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Case Report
Open Access Peer-reviewed

Implantable Port Developing Septic Pulmonary Emboli and Secondary Spontaneous Pneumothorax

Rohan Madhu Prasad , Fazal Raziq, Tyler Kemnic, Ahmed Abubaker
American Journal of Medical Case Reports. 2021, 9(1), 35-39. DOI: 10.12691/ajmcr-9-1-10
Received September 25, 2020; Revised October 27, 2020; Accepted November 04, 2020

Abstract

This case report illustrates the rare occurrence of an implantable port becoming infected, forming septic pulmonary emboli (SPE), and eventually a secondary spontaneous pneumothorax (SSP). A 43-year-old male presented to the emergency department for a five-day duration of fevers, generalized malaise, difficulty in breathing, non-productive cough, and left chest pain. Past history revealed right carotid body paraganglioma that required resection, adjuvant chemotherapy via a port in the left subclavian vein, and radiation. The cancer was in remission for one year prior to this admission and the port had not been used in six months, but had not been removed. Chest computed tomography demonstrated bilateral pleural cavitations and parenchymal ground-glass opacities. Blood cultures and subsequent sensitivities grew methicillin sensitive Staphylococcus aureus (MSSA). We initiated empiric broad spectrum coverage and later switched to cefazolin. A left shoulder ultrasound illustrated a subclavian vein thrombus, so the port was removed. Culture of the catheter tip also grew MSSA. Four days later the patient developed acute dyspnea. Repeat imaging showed a new right-sided spontaneous hydropneumothorax with loculated pleural effusions along with progression of the bilateral opacities and cavitations. Therefore, chest tubes were placed with pleural fluid cultures growing MSSA. Additionally, video-assisted thoracoscopic surgery with decortication was performed. The patient was discharged home on six weeks of intravenous cefazolin via a peripherally inserted central catheter (PICC). This case demonstrates that the physicians should be aware of the lethal complications of a port and should attempt to remove them once they are no longer required.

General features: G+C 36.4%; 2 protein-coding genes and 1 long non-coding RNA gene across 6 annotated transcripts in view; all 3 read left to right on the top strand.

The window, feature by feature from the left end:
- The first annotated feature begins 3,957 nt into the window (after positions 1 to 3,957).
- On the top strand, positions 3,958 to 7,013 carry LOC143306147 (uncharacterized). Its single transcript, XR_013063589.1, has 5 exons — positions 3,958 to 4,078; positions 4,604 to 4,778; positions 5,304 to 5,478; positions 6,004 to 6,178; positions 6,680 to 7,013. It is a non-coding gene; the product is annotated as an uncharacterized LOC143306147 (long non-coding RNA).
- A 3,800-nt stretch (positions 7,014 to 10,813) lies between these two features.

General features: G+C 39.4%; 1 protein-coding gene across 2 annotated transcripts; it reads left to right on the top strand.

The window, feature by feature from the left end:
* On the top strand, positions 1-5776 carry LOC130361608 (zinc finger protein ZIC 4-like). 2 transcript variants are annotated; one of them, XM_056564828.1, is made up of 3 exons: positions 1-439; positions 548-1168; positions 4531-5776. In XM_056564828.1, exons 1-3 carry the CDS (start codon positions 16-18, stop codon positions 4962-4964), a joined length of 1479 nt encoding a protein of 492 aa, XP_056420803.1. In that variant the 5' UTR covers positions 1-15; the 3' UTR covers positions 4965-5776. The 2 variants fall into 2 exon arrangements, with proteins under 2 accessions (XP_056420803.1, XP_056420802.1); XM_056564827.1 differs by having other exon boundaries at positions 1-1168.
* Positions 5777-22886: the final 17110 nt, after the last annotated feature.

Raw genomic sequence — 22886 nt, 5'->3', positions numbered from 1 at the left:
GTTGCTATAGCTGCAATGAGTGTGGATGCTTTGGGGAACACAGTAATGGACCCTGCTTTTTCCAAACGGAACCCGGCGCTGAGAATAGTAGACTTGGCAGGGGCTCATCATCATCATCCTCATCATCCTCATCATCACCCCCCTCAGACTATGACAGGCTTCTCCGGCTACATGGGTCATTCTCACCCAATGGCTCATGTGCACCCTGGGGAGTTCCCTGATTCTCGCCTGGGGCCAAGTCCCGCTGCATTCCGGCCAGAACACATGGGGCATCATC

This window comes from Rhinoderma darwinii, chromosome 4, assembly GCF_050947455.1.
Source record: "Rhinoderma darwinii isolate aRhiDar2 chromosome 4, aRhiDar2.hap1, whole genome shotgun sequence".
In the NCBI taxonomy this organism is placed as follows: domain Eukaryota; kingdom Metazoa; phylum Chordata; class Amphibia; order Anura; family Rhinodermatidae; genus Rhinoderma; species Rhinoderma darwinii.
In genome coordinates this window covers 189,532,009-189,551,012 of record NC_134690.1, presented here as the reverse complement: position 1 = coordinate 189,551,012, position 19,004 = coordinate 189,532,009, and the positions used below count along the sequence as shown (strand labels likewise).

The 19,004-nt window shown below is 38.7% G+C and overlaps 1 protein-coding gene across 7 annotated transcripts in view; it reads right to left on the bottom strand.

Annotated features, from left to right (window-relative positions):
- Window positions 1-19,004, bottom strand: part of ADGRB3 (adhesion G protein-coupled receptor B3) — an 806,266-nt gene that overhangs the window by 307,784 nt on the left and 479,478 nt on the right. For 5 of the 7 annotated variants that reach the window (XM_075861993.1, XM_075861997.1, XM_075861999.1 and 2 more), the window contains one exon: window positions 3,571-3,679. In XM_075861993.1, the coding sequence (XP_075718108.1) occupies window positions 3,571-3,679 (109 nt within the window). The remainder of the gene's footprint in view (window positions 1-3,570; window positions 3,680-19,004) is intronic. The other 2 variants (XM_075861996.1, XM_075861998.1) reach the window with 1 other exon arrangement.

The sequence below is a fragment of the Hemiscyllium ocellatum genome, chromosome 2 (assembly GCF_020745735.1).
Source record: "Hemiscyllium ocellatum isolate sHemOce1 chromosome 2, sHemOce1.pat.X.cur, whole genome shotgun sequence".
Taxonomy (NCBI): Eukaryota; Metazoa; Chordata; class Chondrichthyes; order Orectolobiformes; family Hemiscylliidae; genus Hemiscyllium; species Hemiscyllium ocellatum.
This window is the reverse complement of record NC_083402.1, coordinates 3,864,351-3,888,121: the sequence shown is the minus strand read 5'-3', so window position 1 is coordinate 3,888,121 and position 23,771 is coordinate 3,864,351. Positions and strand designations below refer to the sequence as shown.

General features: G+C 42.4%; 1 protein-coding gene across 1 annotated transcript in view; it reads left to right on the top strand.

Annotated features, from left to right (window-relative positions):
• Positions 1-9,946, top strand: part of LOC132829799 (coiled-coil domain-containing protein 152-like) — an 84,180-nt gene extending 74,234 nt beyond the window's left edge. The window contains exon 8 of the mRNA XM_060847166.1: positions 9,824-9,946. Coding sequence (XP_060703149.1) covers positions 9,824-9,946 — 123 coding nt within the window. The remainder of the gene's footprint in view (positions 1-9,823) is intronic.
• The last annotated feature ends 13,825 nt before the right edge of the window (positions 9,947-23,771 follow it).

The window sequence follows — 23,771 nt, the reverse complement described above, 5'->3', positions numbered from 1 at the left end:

1. Introduction

Cavitary lung lesions have an innumerable amount of etiologies, but they are broadly classified as microbial infections, systemic diseases, and malignancies 1. Septic pulmonary emboli (SPE), an important cause of cavitations, is strongly linked to patients with infective endocarditis, intravenous drug abuse, oropharyngeal infection, alcoholics, and septic thrombophlebitis like Lemierre’s syndrome. However, SPE is now being seen in those with immunosuppression, vascular catheters, and prosthetics 1, 2, 3.